In t-shirt situations, I often begin sentences with "and" or "but". I use ellipses to indicate my speech patterns ... where I would pause or breathe. :) I use smileys. I write in fragments sometimes. I use things like 'cause and say "uh-huh" or "yup". I even, when I'm talking to my East Texas family sometimes (*gasp*) say "ain't" and use double negatives.

But I know the difference and I know when that kind of use is appropriate and when it's not. Just like I swear (quite a bit, actually) but I'd never swear in front of a kid or a client.

It's all about context and being appropriate. There's nothing wrong with wearing a tshirt. But you don't wear one to a job interview. :)

.

cbmare
12-22-2008, 01:22 PM
Well, if I happened to be applying at a t-shirt shop I might wear one. However, it would be appropriate in that instance.

I think we all speak more casually at home. That doesn't mean that we have to let all grammar rules fly out the window.

Still, I think that rule about not ending a sentence with a preposition is stupid.

alinnell
12-22-2008, 01:43 PM
Still, I think that rule about not ending a sentence with a preposition is stupid.

"A preposition is a perfectly good thing to end a sentence with."

I think that was E.B.White in the Elements of Style.

cbmare
12-22-2008, 05:02 PM
Winston Churchill didn't care very much for that rule either.

trekkiegirl
12-23-2008, 11:28 AM
Add my voice to the chorus! A few more that make my ears (and eyes) bleed:

1) It's not "axe", it's "ask."
2) There is no such word as "expecially" and no x in "especially."
3) It's not "one in the same" but "one and the same."
4) Unless you're doing something intravenously, it's not "in vein", it's "in vain."
5) Women wear heels, not "heals."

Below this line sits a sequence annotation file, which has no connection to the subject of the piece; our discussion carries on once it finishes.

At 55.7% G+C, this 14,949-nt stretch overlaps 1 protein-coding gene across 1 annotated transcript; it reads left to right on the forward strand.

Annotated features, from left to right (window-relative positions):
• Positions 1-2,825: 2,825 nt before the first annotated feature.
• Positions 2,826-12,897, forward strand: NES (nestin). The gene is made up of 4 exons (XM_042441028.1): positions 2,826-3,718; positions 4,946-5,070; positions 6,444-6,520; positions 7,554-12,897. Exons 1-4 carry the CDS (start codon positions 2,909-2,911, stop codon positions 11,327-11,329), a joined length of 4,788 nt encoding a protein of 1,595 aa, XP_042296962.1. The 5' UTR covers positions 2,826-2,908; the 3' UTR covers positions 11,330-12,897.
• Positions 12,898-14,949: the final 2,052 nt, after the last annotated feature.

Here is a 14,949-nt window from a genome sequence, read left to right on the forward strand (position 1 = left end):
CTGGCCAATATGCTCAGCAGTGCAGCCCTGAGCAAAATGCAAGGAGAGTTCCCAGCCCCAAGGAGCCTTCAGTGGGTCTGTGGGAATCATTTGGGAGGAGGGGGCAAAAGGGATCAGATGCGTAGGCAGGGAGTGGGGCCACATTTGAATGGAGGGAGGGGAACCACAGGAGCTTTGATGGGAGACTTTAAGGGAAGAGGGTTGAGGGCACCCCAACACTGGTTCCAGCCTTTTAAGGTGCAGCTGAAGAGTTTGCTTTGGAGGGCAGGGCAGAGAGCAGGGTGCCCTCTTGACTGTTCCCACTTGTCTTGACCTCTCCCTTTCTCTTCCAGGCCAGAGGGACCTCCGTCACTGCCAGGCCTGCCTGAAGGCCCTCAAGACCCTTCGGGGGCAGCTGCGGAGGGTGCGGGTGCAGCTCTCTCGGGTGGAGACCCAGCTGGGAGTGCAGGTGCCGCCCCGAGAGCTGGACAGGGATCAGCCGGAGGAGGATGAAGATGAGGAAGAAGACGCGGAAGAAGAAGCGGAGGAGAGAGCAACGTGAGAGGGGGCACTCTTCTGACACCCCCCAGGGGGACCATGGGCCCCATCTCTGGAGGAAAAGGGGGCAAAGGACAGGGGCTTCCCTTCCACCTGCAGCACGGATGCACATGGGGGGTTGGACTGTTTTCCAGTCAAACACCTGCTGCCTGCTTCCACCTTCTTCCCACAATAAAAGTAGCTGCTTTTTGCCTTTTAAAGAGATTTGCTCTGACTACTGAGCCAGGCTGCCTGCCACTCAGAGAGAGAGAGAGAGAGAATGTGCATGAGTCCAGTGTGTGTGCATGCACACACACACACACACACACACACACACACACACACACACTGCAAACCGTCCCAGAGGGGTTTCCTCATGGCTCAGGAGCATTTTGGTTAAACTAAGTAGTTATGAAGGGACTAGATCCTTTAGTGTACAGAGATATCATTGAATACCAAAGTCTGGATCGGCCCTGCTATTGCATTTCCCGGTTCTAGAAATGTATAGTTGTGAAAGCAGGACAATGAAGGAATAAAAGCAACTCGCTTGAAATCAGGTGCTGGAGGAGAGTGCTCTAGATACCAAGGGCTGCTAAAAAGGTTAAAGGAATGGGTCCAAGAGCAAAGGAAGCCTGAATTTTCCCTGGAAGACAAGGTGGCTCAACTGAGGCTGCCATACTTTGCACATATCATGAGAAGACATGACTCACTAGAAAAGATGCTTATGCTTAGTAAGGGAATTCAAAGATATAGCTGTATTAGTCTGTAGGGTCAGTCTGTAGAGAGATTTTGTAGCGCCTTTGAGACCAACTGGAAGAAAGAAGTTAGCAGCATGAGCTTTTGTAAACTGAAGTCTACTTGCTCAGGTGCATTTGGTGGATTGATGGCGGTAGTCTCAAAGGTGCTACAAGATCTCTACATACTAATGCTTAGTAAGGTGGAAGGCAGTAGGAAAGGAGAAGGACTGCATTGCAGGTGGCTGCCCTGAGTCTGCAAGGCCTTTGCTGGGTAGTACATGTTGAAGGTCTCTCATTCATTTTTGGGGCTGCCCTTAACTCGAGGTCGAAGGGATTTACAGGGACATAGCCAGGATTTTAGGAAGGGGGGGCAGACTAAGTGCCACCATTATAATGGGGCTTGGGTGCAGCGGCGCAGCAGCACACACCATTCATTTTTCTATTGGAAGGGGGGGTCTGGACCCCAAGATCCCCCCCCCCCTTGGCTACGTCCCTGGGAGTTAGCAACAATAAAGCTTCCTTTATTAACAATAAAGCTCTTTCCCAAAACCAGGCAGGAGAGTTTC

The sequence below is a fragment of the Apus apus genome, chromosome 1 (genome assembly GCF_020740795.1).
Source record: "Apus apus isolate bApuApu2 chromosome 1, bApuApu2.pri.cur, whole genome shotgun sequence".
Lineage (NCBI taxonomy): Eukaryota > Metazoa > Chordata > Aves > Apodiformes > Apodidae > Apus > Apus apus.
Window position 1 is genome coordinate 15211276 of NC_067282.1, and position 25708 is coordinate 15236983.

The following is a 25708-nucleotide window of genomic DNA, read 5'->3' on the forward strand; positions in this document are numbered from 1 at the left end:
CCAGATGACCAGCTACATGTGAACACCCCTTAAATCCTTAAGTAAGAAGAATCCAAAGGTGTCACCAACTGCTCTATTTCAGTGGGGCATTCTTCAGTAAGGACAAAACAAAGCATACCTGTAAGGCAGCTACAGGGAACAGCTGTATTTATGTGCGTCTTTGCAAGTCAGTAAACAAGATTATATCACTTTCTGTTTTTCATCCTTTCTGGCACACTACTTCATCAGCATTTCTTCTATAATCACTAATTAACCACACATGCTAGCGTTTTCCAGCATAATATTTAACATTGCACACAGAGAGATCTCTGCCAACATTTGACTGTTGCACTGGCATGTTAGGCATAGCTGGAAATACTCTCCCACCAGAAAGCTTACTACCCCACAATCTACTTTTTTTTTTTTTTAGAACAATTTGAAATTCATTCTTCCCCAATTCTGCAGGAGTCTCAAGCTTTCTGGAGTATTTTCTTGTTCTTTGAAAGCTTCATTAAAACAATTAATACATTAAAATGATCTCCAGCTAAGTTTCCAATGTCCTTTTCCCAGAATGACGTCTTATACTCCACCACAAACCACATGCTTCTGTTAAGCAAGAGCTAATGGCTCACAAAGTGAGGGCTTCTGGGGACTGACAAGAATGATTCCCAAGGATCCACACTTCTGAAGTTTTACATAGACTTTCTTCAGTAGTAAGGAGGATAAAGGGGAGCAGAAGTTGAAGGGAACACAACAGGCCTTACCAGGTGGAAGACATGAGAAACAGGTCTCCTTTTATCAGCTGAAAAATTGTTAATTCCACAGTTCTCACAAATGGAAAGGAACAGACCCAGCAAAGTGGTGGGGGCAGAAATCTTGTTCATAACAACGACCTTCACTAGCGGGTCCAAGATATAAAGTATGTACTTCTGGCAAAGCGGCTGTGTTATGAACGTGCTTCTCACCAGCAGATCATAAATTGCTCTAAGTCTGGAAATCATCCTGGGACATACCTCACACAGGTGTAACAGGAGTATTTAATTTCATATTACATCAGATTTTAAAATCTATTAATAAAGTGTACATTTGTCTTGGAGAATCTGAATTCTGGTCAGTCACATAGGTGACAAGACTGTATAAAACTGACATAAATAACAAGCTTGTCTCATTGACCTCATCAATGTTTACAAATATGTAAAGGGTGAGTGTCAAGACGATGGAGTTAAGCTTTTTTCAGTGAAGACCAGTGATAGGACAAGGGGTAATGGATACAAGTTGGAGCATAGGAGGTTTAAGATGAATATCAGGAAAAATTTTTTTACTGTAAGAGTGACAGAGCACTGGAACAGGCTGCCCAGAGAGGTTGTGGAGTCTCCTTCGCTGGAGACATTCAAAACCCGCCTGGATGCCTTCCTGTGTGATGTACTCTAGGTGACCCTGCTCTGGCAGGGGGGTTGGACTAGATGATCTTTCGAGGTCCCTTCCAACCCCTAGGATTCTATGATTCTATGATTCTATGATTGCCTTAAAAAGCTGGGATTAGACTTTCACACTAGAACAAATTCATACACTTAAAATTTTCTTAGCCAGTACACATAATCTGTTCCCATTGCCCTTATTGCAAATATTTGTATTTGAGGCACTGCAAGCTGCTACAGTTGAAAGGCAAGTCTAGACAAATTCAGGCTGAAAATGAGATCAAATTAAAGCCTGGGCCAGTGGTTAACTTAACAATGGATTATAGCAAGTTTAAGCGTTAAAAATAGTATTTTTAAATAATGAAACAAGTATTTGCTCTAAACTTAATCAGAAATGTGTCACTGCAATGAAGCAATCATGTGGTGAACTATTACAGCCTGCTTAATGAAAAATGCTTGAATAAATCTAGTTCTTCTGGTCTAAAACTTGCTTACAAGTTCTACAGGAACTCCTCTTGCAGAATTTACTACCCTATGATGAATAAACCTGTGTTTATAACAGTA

Oh, yes....

WALLA! It's voila! (Pardon my French!) :p

Stepping Out
12-23-2008, 11:51 AM
How about 'should of'; as in, "I should of done that"

It's should HAVE!!! :dizzy:

PhotoChick
12-23-2008, 11:54 AM
should of
might of
could of

... all of those make me insane when I read them. :)

But I also get annoyed when people use a phrase that they've obviously HEARD somewhere but don't really know or understand.

I have a friend who refers to this as the "Girl Next Store" syndrome (because we both were involved in a discussion where someone was talking about the "girl next store" and we finally had to ask ... do you mean the "girl next door"?)

.

sacha
12-23-2008, 12:40 PM
I'm 5 months from graduating with a degree in Linguistics and English, along with a certificate to teach English as a second language. Believe it or not, there are more non-native English speakers than native English speakers! It's a very dynamic and rapidly changing language. Pronounciation varies from region to region, and even between cities. Most overseas schools prefer to hire teachers with British accents because they perceive an American accent as sounding "lazy" and incorrect. Shocking, eh? Common speech among all of us here would probably have been perceived that way 50 years ago as well.

It doesn't make it WRONG, it just means the language is evolving.

Did you know, that in the 1200-1300's (Middle English), there was no such thing as standard spelling in English? It is very difficult to read some of my texts because of this. Is this incorrect? Here/heste/etc... all meant the same thing, it just depended on the author.

Society imploding? Come on, seriously? It used to be incorrect to publish texts in English because it was a commoner's language. Only proper society published in Latin or French (in England).

PhotoChick
12-23-2008, 12:48 PM
It doesn't make it WRONG, it just means the language is evolving. There's evolution, then there's laziness/ignorance.

I'm an historian by education, and sort of a grammar/usage freak by .. I dunno ... avocation? :) I totally get and agree with the evolution of language. Things change. Standards change. Technology changes. Society changes. And all of those changes have ripple effects on our use of language and how the language develops.

I have no problem with that.

What I have a problem with is people who don't bother to learn the basics or who are willfully ignorant (I have a huge problem with willful ignorance) of what is correct and then use "dude - don't be so anal" as an excuse to not even bother to learn.

.

JulieJ08
12-23-2008, 01:28 PM
I have a friend who refers to this as the "Girl Next Store" syndrome (because we both were involved in a discussion where someone was talking about the "girl next store" and we finally had to ask ... do you mean the "girl next door"?)

Girl next store??? That's priceless.

alinnell
12-23-2008, 01:49 PM
I can't tell you the epiphany I felt when I realized that "this morning" was two words! Granted, I was in elementary school at the time, but I really thought there was some word out there spelled something like "thesmorning"